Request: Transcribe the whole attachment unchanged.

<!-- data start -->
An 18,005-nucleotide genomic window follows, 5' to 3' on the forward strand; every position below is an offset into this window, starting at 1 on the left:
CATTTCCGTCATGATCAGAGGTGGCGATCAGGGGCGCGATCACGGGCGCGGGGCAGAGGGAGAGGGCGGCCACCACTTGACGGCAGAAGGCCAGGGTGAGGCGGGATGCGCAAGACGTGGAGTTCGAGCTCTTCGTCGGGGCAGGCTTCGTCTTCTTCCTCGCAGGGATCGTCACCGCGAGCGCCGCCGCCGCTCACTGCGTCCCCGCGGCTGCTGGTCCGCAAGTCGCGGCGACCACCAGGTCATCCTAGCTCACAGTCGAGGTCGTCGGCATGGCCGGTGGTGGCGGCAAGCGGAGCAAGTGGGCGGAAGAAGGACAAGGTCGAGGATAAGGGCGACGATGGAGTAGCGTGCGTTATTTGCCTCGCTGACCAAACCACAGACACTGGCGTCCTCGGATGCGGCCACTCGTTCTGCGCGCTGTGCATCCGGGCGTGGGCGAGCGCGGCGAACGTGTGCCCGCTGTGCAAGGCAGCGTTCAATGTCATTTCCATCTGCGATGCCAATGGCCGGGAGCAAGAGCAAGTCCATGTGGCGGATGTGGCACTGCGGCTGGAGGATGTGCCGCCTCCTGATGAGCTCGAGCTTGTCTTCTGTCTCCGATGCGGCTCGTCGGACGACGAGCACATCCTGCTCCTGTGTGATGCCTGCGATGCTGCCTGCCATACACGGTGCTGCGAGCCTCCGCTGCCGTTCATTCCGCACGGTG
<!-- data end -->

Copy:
An 18,005-nucleotide genomic window follows, 5' to 3' on the forward strand; every position below is an offset into this window, starting at 1 on the left:
CATTTCCGTCATGATCAGAGGTGGCGATCAGGGGCGCGATCACGGGCGCGGGGCAGAGGGAGAGGGCGGCCACCACTTGACGGCAGAAGGCCAGGGTGAGGCGGGATGCGCAAGACGTGGAGTTCGAGCTCTTCGTCGGGGCAGGCTTCGTCTTCTTCCTCGCAGGGATCGTCACCGCGAGCGCCGCCGCCGCTCACTGCGTCCCCGCGGCTGCTGGTCCGCAAGTCGCGGCGACCACCAGGTCATCCTAGCTCACAGTCGAGGTCGTCGGCATGGCCGGTGGTGGCGGCAAGCGGAGCAAGTGGGCGGAAGAAGGACAAGGTCGAGGATAAGGGCGACGATGGAGTAGCGTGCGTTATTTGCCTCGCTGACCAAACCACAGACACTGGCGTCCTCGGATGCGGCCACTCGTTCTGCGCGCTGTGCATCCGGGCGTGGGCGAGCGCGGCGAACGTGTGCCCGCTGTGCAAGGCAGCGTTCAATGTCATTTCCATCTGCGATGCCAATGGCCGGGAGCAAGAGCAAGTCCATGTGGCGGATGTGGCACTGCGGCTGGAGGATGTGCCGCCTCCTGATGAGCTCGAGCTTGTCTTCTGTCTCCGATGCGGCTCGTCGGACGACGAGCACATCCTGCTCCTGTGTGATGCCTGCGATGCTGCCTGCCATACACGGTGCTGCGAGCCTCCGCTGCCGTTCATTCCGCACGGTG